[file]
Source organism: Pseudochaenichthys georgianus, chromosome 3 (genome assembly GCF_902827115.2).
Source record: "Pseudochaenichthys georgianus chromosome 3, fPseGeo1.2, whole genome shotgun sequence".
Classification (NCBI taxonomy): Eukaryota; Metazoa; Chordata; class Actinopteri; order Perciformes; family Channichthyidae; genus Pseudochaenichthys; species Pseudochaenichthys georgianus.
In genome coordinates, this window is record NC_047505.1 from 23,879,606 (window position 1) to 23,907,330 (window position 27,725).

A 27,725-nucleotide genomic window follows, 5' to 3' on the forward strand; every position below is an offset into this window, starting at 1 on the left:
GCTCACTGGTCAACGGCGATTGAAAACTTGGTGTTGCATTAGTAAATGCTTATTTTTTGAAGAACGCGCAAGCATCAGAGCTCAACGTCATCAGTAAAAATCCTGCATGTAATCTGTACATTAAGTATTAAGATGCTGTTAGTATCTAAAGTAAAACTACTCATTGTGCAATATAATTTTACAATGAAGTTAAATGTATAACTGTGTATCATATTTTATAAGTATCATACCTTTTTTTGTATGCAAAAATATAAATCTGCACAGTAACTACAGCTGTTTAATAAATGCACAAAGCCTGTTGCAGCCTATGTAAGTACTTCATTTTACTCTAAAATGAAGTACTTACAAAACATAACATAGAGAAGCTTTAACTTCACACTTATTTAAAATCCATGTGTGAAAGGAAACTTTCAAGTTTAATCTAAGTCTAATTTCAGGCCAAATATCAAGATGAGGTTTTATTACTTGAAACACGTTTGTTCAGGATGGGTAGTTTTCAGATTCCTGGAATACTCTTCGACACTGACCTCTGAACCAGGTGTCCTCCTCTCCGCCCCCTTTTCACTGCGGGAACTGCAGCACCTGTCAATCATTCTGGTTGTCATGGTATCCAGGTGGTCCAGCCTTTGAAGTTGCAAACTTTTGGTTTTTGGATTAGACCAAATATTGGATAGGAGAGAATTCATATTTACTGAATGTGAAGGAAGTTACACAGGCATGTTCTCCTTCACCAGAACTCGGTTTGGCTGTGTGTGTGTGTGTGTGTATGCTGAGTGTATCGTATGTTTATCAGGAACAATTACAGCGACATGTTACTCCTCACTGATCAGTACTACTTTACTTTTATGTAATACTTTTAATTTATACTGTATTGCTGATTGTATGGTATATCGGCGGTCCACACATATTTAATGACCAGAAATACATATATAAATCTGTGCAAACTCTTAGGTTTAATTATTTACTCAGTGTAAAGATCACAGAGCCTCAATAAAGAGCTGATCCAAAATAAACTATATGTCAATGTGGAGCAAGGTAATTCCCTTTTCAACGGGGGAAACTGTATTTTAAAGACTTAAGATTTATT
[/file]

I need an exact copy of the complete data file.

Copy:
Source organism: Pseudochaenichthys georgianus, chromosome 3 (genome assembly GCF_902827115.2).
Source record: "Pseudochaenichthys georgianus chromosome 3, fPseGeo1.2, whole genome shotgun sequence".
Classification (NCBI taxonomy): Eukaryota; Metazoa; Chordata; class Actinopteri; order Perciformes; family Channichthyidae; genus Pseudochaenichthys; species Pseudochaenichthys georgianus.
In genome coordinates, this window is record NC_047505.1 from 23,879,606 (window position 1) to 23,907,330 (window position 27,725).

A 27,725-nucleotide genomic window follows, 5' to 3' on the forward strand; every position below is an offset into this window, starting at 1 on the left:
GCTCACTGGTCAACGGCGATTGAAAACTTGGTGTTGCATTAGTAAATGCTTATTTTTTGAAGAACGCGCAAGCATCAGAGCTCAACGTCATCAGTAAAAATCCTGCATGTAATCTGTACATTAAGTATTAAGATGCTGTTAGTATCTAAAGTAAAACTACTCATTGTGCAATATAATTTTACAATGAAGTTAAATGTATAACTGTGTATCATATTTTATAAGTATCATACCTTTTTTTGTATGCAAAAATATAAATCTGCACAGTAACTACAGCTGTTTAATAAATGCACAAAGCCTGTTGCAGCCTATGTAAGTACTTCATTTTACTCTAAAATGAAGTACTTACAAAACATAACATAGAGAAGCTTTAACTTCACACTTATTTAAAATCCATGTGTGAAAGGAAACTTTCAAGTTTAATCTAAGTCTAATTTCAGGCCAAATATCAAGATGAGGTTTTATTACTTGAAACACGTTTGTTCAGGATGGGTAGTTTTCAGATTCCTGGAATACTCTTCGACACTGACCTCTGAACCAGGTGTCCTCCTCTCCGCCCCCTTTTCACTGCGGGAACTGCAGCACCTGTCAATCATTCTGGTTGTCATGGTATCCAGGTGGTCCAGCCTTTGAAGTTGCAAACTTTTGGTTTTTGGATTAGACCAAATATTGGATAGGAGAGAATTCATATTTACTGAATGTGAAGGAAGTTACACAGGCATGTTCTCCTTCACCAGAACTCGGTTTGGCTGTGTGTGTGTGTGTGTGTATGCTGAGTGTATCGTATGTTTATCAGGAACAATTACAGCGACATGTTACTCCTCACTGATCAGTACTACTTTACTTTTATGTAATACTTTTAATTTATACTGTATTGCTGATTGTATGGTATATCGGCGGTCCACACATATTTAATGACCAGAAATACATATATAAATCTGTGCAAACTCTTAGGTTTAATTATTTACTCAGTGTAAAGATCACAGAGCCTCAATAAAGAGCTGATCCAAAATAAACTATATGTCAATGTGGAGCAAGGTAATTCCCTTTTCAACGGGGGAAACTGTATTTTAAAGACTTAAGATTTATT